Life Expectancy

What is Life Expectancy?

Life expectancy is an estimate of how long an individual is likely to live based on specific factors, like their current age, gender, and lifestyle choices. In life insurance, life expectancy is a major determinant of the cost of coverage.

How insurers use life expectancy

Life insurance companies specialize in risk calculation — and mitigation. A big way they do this is by factoring in an individual’s life expectancy before issuing them a life insurance policy.

When you apply for life insurance on yourself, the insurance provider gathers data about you. You might need to go in for a medical exam and fill out a questionnaire about things like your occupation, your exercise habits, and whether or not you smoke, for example.

The insurer then uses all of this data, alongside sophisticated algorithms and actuarial tables, to estimate your life expectancy.

The longer they expect you to live, the less you’ll need to pay for life insurance. The thinking goes that when you live longer, you’ll have more time to pay your life insurance premiums. That allows the insurer to recoup money before they have to pay out your death benefit when you pass away.

Life expectancy to determine premiums

In order for life insurance companies to stay profitable and continue coverage for their insureds, they need to bring in more money than they pay out in a specific period. Estimating life expectancy helps them do just that.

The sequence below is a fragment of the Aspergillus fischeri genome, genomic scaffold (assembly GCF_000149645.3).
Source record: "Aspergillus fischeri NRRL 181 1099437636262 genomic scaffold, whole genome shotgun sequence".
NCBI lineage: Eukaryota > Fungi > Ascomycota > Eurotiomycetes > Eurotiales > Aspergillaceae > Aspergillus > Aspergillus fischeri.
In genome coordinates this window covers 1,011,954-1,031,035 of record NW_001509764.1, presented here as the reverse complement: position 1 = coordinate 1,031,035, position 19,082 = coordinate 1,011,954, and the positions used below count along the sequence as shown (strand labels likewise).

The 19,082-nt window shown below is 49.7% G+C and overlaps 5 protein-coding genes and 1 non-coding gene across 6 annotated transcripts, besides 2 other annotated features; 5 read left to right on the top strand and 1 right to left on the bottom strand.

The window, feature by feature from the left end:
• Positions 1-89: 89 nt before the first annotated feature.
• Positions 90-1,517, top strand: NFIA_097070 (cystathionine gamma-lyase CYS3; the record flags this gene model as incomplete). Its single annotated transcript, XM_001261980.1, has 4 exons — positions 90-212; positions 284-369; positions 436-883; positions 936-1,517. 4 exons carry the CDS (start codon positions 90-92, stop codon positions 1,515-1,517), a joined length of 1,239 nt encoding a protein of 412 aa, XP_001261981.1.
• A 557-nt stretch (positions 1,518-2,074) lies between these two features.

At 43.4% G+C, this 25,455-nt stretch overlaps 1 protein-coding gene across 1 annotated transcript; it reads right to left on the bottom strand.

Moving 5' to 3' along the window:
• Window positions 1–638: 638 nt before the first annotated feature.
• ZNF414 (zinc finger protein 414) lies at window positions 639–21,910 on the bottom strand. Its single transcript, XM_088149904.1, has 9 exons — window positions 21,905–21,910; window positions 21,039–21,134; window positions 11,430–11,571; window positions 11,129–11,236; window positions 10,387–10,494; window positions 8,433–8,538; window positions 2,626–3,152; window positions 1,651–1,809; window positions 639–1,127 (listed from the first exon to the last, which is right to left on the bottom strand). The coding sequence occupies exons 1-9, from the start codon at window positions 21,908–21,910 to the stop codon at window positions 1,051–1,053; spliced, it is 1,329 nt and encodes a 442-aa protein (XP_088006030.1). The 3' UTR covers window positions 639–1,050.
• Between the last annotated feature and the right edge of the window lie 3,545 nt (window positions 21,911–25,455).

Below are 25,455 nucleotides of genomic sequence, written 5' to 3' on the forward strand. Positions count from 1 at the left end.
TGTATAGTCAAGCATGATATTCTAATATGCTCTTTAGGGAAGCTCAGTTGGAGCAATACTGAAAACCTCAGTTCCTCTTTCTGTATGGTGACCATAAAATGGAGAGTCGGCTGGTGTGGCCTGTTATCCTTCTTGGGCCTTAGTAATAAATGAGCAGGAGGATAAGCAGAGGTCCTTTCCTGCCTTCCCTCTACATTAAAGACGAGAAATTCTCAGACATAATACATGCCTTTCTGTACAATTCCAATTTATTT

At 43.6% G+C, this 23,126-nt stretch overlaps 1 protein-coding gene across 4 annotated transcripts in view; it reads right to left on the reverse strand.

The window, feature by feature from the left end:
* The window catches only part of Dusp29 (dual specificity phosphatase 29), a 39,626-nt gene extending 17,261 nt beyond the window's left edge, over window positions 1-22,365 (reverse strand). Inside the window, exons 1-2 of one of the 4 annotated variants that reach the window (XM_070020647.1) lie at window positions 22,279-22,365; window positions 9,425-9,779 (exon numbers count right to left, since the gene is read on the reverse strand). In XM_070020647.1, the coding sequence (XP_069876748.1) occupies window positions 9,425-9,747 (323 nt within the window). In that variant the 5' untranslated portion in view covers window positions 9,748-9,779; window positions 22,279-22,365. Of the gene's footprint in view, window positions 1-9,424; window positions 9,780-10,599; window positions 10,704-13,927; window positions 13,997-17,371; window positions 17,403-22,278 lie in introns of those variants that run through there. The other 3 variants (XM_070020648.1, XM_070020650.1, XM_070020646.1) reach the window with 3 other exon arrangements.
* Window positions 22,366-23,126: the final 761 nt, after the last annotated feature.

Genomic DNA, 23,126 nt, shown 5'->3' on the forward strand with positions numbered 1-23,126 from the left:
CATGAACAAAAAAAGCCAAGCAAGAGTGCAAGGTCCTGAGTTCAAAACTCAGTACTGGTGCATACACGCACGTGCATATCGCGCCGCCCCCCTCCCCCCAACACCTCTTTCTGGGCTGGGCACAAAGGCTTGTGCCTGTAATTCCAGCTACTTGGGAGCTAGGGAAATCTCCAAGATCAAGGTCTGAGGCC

If they expect an individual to live for a while after they purchase coverage, they’ll put that person in a better rate class. A more preferential rating means that person will pay less for life insurance. That’s why younger people usually get cheaper life insurance.

If the insurer determines that the life expectancy for that individual isn’t very long, they will charge more for the life insurance premiums — or they may deny that individual coverage altogether.

Gender and life expectancy

While calculating your life expectancy is generally a nuanced process, there’s one area in which it’s pretty simple. Because women tend to live longer than men, life insurers bump up their life expectancy. And that means that women will usually pay less than men for life insurance, assuming all other factors (like health status, age, and lifestyle choices) are the same. The exception is the state of Montana, where all life insurance rates are unisex.

Get an instant online quote for life insurance.